iv)        Wingrove v. The United Kingdom


35.       In the 1996 case of Wingrove v. The United Kingdom,[22] the European Court found that the right to freedom of expression had not been violated.  The applicant was a film director who wrote the script and directed the making of a video entitled "Visions of Ecstasy," which featured St. Teresa and Christ engaging in sexual activities.  The applicant submitted the film to the British Board of Film Classification in order to be able to supply it to the public legally, and the Board rejected classification on the ground that the film was considered to be blasphemous.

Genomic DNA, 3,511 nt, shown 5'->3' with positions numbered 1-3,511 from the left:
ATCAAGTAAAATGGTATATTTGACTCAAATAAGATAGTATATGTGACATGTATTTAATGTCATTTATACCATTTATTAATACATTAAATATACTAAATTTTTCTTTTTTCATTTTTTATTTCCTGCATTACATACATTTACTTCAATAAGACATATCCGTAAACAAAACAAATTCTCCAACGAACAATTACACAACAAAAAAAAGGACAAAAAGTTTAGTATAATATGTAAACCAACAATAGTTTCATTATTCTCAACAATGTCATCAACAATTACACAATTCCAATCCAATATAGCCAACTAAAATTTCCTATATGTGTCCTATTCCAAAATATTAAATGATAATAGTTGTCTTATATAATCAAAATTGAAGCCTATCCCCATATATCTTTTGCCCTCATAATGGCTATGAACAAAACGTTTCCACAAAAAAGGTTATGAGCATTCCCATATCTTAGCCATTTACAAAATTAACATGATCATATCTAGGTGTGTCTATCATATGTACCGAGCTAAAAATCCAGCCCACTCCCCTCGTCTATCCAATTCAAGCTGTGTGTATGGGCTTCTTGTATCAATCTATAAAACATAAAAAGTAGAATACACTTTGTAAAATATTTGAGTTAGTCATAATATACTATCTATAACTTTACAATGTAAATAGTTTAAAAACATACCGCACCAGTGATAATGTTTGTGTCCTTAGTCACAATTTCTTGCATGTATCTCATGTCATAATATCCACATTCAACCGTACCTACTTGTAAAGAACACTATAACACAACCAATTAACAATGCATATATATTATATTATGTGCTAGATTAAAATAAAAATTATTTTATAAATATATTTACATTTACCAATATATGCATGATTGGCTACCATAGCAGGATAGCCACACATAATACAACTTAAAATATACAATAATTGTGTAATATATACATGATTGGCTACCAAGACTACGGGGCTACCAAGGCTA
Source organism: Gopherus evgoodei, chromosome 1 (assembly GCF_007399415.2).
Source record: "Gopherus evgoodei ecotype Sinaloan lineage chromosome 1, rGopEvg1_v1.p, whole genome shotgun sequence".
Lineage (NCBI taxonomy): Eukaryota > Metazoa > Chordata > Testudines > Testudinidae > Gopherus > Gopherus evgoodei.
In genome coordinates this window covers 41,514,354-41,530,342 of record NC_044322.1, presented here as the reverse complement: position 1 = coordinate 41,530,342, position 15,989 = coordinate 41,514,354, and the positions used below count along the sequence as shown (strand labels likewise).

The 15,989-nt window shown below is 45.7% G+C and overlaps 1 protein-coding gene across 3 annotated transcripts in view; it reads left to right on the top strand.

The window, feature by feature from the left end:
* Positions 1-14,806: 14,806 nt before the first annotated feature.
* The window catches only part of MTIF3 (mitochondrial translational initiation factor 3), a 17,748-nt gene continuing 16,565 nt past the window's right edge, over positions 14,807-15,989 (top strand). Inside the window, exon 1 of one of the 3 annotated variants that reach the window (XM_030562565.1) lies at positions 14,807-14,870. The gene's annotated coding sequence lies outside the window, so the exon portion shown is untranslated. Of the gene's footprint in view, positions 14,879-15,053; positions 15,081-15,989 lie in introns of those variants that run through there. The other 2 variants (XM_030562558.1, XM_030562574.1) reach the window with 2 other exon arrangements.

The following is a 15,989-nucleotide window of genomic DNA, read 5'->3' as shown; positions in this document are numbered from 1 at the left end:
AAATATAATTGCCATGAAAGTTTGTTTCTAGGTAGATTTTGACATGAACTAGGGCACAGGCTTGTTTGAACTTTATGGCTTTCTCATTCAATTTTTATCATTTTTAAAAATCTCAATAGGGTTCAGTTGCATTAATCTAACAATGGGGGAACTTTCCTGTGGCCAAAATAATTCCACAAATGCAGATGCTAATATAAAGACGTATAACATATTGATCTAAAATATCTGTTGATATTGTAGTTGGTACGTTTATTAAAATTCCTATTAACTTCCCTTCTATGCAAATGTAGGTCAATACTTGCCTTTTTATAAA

36.       In considering whether the interference was "provided by law," the Court stated that the relevant laws must be “formulated with sufficient precision to enable those concerned—if need be, with appropriate legal advice—to foresee, to a degree that is reasonable in the circumstances, the consequences which a given action may entail."[23]  In addition, the Court noted that a law that “confers a discretion is not in itself inconsistent with this requirement, provided that the scope of the discretion and the manner of its exercise are indicated with sufficient clarity, having regard to the legitimate aim in question, to give the individual adequate protection against arbitrary interference"[24]  The Court recognized that “the offence of blasphemy cannot by its very nature lend itself to precise legal definition.  National authorities must therefore be afforded a degree of flexibility in assessing whether the facts of a particular case fall within the accepted definition of the offence".[25]  The Court also noted that there was no general uncertainty or disagreement between the parties regarding the definition of blasphemy in English law.  After viewing the film, the Court concluded that the applicant could reasonably have foreseen that his film could be considered blasphemous.  Because the law afforded the applicant adequate protection against arbitrary interference, the Court considered that the restriction was “prescribed by law.”   Considering the legitimacy of the blasphemy law, the European Court considered that the aim of the law was to protect Christians and those in sympathy with the Christian faith, from feeling insulted or outraged.  This corresponded to the protection of others contained in Article 10(2).  The Court considered that whether there was a real need for protection was an issue regarding the necessity of the interference, as opposed to its legitimacy.  The Court also noted that the fact that the law protected only Christianity and not other religions did not detract from the legitimacy of the aim pursued.